The collection's mineralized skeletons of ancient terrestrial organisms, unmistakably the predecessors of so many of the Milky Way's sentient DNA-based inhabitants, predated any similar fossils of DNA-based lifeforms by many hundreds of millions of years.

They firmly established Earth – a backwater, pre-contact world of no significance whatsoever – as the origin of nearly five percent of the sentient population of the Milky Way Galaxy.

They would revolutionize (i.e. throw into turmoil) countless fields, from Galactic History to xenoarcheology to biology to medicine…

…and, by virtue of the presence of his forces (and headquarters) on-planet, control of access to this monumental find was the sole province of himself, Admiral DeGill, Commander-In-Chief, Galactic Guardians, Orion Arm.

Earth was turning out to be far, far more interesting than he had anticipated…


*Note that some Atomic Betty episodes refer to missions to other galaxies, indicating that the titular character's adventures are intergalactic in scope.

This segment of Atomic Betty was sponsored by the Bureau of Development.

A tall, gangly, middle-aged Chinese man walks into frame.

Hi, kids! I'm Ho Lok Shang, Administrator of our great nation's Mars Settlements. As you can probably tell from my light frame and build, I grew up on Mars! Was born there too!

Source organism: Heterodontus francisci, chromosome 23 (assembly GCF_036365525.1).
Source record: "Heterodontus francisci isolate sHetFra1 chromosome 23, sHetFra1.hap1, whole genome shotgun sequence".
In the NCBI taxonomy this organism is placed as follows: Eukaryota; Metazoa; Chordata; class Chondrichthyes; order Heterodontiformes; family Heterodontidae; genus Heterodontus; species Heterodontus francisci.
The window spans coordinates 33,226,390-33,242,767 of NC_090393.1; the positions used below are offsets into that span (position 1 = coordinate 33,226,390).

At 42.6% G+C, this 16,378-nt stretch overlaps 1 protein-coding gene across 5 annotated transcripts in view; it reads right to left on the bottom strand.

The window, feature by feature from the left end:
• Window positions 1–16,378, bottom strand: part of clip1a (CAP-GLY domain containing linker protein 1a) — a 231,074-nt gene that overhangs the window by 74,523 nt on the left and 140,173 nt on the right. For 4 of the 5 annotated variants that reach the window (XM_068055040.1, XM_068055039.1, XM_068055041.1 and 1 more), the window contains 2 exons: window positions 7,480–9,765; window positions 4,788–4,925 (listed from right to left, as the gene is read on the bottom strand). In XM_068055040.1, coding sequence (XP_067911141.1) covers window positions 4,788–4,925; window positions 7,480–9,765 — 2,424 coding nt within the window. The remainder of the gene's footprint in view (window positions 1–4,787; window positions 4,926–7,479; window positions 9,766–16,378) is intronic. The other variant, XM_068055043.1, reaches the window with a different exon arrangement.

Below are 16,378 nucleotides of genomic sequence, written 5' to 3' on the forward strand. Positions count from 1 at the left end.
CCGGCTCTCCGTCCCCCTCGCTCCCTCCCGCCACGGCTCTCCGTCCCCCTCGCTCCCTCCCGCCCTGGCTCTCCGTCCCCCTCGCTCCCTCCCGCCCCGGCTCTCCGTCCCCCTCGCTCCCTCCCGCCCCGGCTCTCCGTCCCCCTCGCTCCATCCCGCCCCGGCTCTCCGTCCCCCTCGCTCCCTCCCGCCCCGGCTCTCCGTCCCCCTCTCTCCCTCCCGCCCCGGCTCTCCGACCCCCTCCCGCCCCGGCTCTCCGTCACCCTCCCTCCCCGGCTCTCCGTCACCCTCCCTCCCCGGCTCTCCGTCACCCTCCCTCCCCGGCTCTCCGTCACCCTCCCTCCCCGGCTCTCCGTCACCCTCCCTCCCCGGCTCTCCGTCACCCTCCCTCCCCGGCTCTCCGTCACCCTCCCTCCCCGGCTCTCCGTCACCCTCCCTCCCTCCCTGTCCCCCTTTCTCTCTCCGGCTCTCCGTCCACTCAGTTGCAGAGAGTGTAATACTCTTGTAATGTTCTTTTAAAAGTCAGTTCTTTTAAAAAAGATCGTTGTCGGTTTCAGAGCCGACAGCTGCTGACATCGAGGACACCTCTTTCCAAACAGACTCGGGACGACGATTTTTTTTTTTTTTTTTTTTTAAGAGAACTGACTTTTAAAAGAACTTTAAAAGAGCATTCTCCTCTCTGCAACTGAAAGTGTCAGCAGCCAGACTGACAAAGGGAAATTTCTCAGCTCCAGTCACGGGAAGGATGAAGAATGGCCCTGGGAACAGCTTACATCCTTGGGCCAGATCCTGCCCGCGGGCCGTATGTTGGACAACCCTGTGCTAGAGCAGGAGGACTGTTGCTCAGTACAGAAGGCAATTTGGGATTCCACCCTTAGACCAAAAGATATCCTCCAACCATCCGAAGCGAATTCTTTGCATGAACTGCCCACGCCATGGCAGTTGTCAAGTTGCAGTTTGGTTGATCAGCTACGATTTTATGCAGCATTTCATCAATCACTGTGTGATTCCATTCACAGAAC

PSA cuts to a stunning vista of Mariner Valley, complete with rusty-pink sky and orange ground.

Beautiful, isn't it?

Space is the future of our great civilization, and if you move to Mars when you grow up, you can be a part of that future too!

So, when you think about what you want to do when you grow up, consider us.

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*GOVERNMENT-MANDATED DISCLAIMER: Ho Lok Shang is a major shareholder of Ho Hydroponics. The Solar System's largest offworld agricultural operator, Ho Hydroponics owns and operates hydroponic farms, chemoautotroph food-microbe vats, and live animal farms on Luna, Mars, Deimos, Callisto, and Mercury, providing food to hundreds of thousands of offworlders. Images used in this promotional video may have been enhanced. Prospective settlers to Mars need to be vetted by the Bureau of Development's Healthy Colonist Program, and must meet criteria for academic and skill-based qualifications, general competence, and psychological health. Moving to an offworld settlement is a major and often irrevocable life decision which should not be made in haste. The evidence that the low-gravity environment of space prolongs lifespan remains equivocal. Long-term habitation in space may lead to muscle wasting, loss of bone density, and manageable growth deformities in children.